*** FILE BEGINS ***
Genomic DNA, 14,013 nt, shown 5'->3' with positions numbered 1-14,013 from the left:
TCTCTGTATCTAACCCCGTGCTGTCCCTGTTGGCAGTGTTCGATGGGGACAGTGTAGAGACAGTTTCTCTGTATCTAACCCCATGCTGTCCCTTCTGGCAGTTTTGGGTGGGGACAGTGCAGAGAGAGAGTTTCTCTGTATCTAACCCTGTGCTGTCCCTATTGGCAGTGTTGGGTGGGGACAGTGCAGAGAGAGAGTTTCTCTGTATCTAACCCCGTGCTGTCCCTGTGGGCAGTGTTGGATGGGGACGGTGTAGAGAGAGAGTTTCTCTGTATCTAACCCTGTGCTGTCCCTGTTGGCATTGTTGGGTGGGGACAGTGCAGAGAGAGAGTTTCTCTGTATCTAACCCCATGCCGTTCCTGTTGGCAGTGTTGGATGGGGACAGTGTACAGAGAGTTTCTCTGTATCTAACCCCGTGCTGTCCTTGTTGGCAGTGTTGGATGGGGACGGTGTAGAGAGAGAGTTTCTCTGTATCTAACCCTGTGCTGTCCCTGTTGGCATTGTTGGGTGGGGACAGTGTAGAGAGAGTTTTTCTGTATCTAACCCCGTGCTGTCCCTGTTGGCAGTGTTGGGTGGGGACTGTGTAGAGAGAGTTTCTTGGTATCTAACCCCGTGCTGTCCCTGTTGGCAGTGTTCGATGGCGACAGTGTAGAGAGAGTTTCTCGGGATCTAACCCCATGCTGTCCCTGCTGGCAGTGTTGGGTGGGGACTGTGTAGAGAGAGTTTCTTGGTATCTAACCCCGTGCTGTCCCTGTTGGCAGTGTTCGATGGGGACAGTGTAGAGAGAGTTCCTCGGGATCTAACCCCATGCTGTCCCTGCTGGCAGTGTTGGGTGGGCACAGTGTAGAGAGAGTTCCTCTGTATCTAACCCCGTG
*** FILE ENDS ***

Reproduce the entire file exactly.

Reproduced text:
Genomic DNA, 14,013 nt, shown 5'->3' with positions numbered 1-14,013 from the left:
TCTCTGTATCTAACCCCGTGCTGTCCCTGTTGGCAGTGTTCGATGGGGACAGTGTAGAGACAGTTTCTCTGTATCTAACCCCATGCTGTCCCTTCTGGCAGTTTTGGGTGGGGACAGTGCAGAGAGAGAGTTTCTCTGTATCTAACCCTGTGCTGTCCCTATTGGCAGTGTTGGGTGGGGACAGTGCAGAGAGAGAGTTTCTCTGTATCTAACCCCGTGCTGTCCCTGTGGGCAGTGTTGGATGGGGACGGTGTAGAGAGAGAGTTTCTCTGTATCTAACCCTGTGCTGTCCCTGTTGGCATTGTTGGGTGGGGACAGTGCAGAGAGAGAGTTTCTCTGTATCTAACCCCATGCCGTTCCTGTTGGCAGTGTTGGATGGGGACAGTGTACAGAGAGTTTCTCTGTATCTAACCCCGTGCTGTCCTTGTTGGCAGTGTTGGATGGGGACGGTGTAGAGAGAGAGTTTCTCTGTATCTAACCCTGTGCTGTCCCTGTTGGCATTGTTGGGTGGGGACAGTGTAGAGAGAGTTTTTCTGTATCTAACCCCGTGCTGTCCCTGTTGGCAGTGTTGGGTGGGGACTGTGTAGAGAGAGTTTCTTGGTATCTAACCCCGTGCTGTCCCTGTTGGCAGTGTTCGATGGCGACAGTGTAGAGAGAGTTTCTCGGGATCTAACCCCATGCTGTCCCTGCTGGCAGTGTTGGGTGGGGACTGTGTAGAGAGAGTTTCTTGGTATCTAACCCCGTGCTGTCCCTGTTGGCAGTGTTCGATGGGGACAGTGTAGAGAGAGTTCCTCGGGATCTAACCCCATGCTGTCCCTGCTGGCAGTGTTGGGTGGGCACAGTGTAGAGAGAGTTCCTCTGTATCTAACCCCGTG